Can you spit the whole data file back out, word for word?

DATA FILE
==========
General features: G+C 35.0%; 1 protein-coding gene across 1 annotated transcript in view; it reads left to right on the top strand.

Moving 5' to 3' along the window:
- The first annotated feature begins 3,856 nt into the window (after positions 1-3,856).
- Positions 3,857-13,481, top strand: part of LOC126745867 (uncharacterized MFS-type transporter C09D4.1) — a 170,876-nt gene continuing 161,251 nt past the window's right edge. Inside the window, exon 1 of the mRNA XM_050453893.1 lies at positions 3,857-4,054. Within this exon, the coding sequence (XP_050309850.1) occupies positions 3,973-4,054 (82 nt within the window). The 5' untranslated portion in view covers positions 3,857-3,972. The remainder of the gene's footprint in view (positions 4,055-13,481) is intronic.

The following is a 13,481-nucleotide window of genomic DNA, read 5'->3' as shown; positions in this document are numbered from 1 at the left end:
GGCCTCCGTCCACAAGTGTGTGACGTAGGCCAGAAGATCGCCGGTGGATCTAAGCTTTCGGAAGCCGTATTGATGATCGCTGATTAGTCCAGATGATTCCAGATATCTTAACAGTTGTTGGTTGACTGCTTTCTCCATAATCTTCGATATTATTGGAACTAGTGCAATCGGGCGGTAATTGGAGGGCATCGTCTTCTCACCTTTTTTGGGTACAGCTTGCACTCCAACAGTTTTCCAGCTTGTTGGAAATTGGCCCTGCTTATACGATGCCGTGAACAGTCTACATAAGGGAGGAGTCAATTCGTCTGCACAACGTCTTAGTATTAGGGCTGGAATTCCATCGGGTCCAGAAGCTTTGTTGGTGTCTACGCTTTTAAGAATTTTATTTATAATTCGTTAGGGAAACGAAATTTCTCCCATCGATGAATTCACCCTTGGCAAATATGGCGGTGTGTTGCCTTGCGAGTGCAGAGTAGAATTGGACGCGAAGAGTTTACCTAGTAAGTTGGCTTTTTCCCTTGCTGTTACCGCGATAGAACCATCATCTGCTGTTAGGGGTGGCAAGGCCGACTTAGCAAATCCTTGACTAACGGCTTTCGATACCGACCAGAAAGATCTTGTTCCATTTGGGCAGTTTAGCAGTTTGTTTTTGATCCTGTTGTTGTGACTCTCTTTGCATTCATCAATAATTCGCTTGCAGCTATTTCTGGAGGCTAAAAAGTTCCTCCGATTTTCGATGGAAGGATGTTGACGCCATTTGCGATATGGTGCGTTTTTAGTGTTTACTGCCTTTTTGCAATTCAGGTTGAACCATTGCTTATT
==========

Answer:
General features: G+C 35.0%; 1 protein-coding gene across 1 annotated transcript in view; it reads left to right on the top strand.

Moving 5' to 3' along the window:
- The first annotated feature begins 3,856 nt into the window (after positions 1-3,856).
- Positions 3,857-13,481, top strand: part of LOC126745867 (uncharacterized MFS-type transporter C09D4.1) — a 170,876-nt gene continuing 161,251 nt past the window's right edge. Inside the window, exon 1 of the mRNA XM_050453893.1 lies at positions 3,857-4,054. Within this exon, the coding sequence (XP_050309850.1) occupies positions 3,973-4,054 (82 nt within the window). The 5' untranslated portion in view covers positions 3,857-3,972. The remainder of the gene's footprint in view (positions 4,055-13,481) is intronic.

The following is a 13,481-nucleotide window of genomic DNA, read 5'->3' as shown; positions in this document are numbered from 1 at the left end:
GGCCTCCGTCCACAAGTGTGTGACGTAGGCCAGAAGATCGCCGGTGGATCTAAGCTTTCGGAAGCCGTATTGATGATCGCTGATTAGTCCAGATGATTCCAGATATCTTAACAGTTGTTGGTTGACTGCTTTCTCCATAATCTTCGATATTATTGGAACTAGTGCAATCGGGCGGTAATTGGAGGGCATCGTCTTCTCACCTTTTTTGGGTACAGCTTGCACTCCAACAGTTTTCCAGCTTGTTGGAAATTGGCCCTGCTTATACGATGCCGTGAACAGTCTACATAAGGGAGGAGTCAATTCGTCTGCACAACGTCTTAGTATTAGGGCTGGAATTCCATCGGGTCCAGAAGCTTTGTTGGTGTCTACGCTTTTAAGAATTTTATTTATAATTCGTTAGGGAAACGAAATTTCTCCCATCGATGAATTCACCCTTGGCAAATATGGCGGTGTGTTGCCTTGCGAGTGCAGAGTAGAATTGGACGCGAAGAGTTTACCTAGTAAGTTGGCTTTTTCCCTTGCTGTTACCGCGATAGAACCATCATCTGCTGTTAGGGGTGGCAAGGCCGACTTAGCAAATCCTTGACTAACGGCTTTCGATACCGACCAGAAAGATCTTGTTCCATTTGGGCAGTTTAGCAGTTTGTTTTTGATCCTGTTGTTGTGACTCTCTTTGCATTCATCAATAATTCGCTTGCAGCTATTTCTGGAGGCTAAAAAGTTCCTCCGATTTTCGATGGAAGGATGTTGACGCCATTTGCGATATGGTGCGTTTTTAGTGTTTACTGCCTTTTTGCAATTCAGGTTGAACCATTGCTTATT